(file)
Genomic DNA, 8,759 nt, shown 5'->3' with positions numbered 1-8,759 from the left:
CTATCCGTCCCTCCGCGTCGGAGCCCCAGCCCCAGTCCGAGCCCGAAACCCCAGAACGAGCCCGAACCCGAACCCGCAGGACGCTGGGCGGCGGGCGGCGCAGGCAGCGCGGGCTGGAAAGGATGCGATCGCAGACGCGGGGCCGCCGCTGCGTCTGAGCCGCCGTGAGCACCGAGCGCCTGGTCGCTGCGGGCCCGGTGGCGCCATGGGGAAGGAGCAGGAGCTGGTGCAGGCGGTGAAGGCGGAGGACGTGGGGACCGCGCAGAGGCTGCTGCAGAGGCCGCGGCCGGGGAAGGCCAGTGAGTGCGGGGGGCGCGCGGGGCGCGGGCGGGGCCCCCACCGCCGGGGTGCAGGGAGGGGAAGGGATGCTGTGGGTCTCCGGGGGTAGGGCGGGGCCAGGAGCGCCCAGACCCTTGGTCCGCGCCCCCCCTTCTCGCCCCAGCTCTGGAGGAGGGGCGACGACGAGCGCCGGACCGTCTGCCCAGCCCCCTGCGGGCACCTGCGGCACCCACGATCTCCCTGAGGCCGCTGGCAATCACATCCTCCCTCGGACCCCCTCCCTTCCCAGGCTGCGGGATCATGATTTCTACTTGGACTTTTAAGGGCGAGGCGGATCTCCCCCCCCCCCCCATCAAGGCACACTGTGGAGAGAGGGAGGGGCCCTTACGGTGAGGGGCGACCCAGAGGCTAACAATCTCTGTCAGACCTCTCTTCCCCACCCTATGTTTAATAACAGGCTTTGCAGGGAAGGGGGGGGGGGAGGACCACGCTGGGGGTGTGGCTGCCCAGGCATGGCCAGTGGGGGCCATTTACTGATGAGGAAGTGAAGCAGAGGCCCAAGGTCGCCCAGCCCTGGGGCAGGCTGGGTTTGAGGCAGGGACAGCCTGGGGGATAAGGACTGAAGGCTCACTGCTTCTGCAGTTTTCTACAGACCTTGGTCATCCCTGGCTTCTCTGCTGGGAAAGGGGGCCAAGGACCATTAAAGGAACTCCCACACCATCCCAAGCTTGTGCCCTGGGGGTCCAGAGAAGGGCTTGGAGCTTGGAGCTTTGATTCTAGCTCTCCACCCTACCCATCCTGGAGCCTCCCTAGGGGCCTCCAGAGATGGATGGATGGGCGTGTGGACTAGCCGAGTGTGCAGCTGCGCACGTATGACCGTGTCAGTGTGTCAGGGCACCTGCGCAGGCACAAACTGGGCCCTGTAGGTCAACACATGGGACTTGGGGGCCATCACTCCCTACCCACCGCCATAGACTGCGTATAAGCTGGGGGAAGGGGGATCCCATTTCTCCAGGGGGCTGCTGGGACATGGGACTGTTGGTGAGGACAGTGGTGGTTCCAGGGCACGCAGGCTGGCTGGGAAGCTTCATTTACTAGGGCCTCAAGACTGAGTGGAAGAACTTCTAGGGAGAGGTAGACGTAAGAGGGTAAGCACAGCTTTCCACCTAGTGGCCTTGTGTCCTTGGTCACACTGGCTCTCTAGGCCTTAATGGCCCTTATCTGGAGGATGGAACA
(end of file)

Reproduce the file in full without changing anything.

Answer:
Genomic DNA, 8,759 nt, shown 5'->3' with positions numbered 1-8,759 from the left:
CTATCCGTCCCTCCGCGTCGGAGCCCCAGCCCCAGTCCGAGCCCGAAACCCCAGAACGAGCCCGAACCCGAACCCGCAGGACGCTGGGCGGCGGGCGGCGCAGGCAGCGCGGGCTGGAAAGGATGCGATCGCAGACGCGGGGCCGCCGCTGCGTCTGAGCCGCCGTGAGCACCGAGCGCCTGGTCGCTGCGGGCCCGGTGGCGCCATGGGGAAGGAGCAGGAGCTGGTGCAGGCGGTGAAGGCGGAGGACGTGGGGACCGCGCAGAGGCTGCTGCAGAGGCCGCGGCCGGGGAAGGCCAGTGAGTGCGGGGGGCGCGCGGGGCGCGGGCGGGGCCCCCACCGCCGGGGTGCAGGGAGGGGAAGGGATGCTGTGGGTCTCCGGGGGTAGGGCGGGGCCAGGAGCGCCCAGACCCTTGGTCCGCGCCCCCCCTTCTCGCCCCAGCTCTGGAGGAGGGGCGACGACGAGCGCCGGACCGTCTGCCCAGCCCCCTGCGGGCACCTGCGGCACCCACGATCTCCCTGAGGCCGCTGGCAATCACATCCTCCCTCGGACCCCCTCCCTTCCCAGGCTGCGGGATCATGATTTCTACTTGGACTTTTAAGGGCGAGGCGGATCTCCCCCCCCCCCCCATCAAGGCACACTGTGGAGAGAGGGAGGGGCCCTTACGGTGAGGGGCGACCCAGAGGCTAACAATCTCTGTCAGACCTCTCTTCCCCACCCTATGTTTAATAACAGGCTTTGCAGGGAAGGGGGGGGGGGAGGACCACGCTGGGGGTGTGGCTGCCCAGGCATGGCCAGTGGGGGCCATTTACTGATGAGGAAGTGAAGCAGAGGCCCAAGGTCGCCCAGCCCTGGGGCAGGCTGGGTTTGAGGCAGGGACAGCCTGGGGGATAAGGACTGAAGGCTCACTGCTTCTGCAGTTTTCTACAGACCTTGGTCATCCCTGGCTTCTCTGCTGGGAAAGGGGGCCAAGGACCATTAAAGGAACTCCCACACCATCCCAAGCTTGTGCCCTGGGGGTCCAGAGAAGGGCTTGGAGCTTGGAGCTTTGATTCTAGCTCTCCACCCTACCCATCCTGGAGCCTCCCTAGGGGCCTCCAGAGATGGATGGATGGGCGTGTGGACTAGCCGAGTGTGCAGCTGCGCACGTATGACCGTGTCAGTGTGTCAGGGCACCTGCGCAGGCACAAACTGGGCCCTGTAGGTCAACACATGGGACTTGGGGGCCATCACTCCCTACCCACCGCCATAGACTGCGTATAAGCTGGGGGAAGGGGGATCCCATTTCTCCAGGGGGCTGCTGGGACATGGGACTGTTGGTGAGGACAGTGGTGGTTCCAGGGCACGCAGGCTGGCTGGGAAGCTTCATTTACTAGGGCCTCAAGACTGAGTGGAAGAACTTCTAGGGAGAGGTAGACGTAAGAGGGTAAGCACAGCTTTCCACCTAGTGGCCTTGTGTCCTTGGTCACACTGGCTCTCTAGGCCTTAATGGCCCTTATCTGGAGGATGGAACA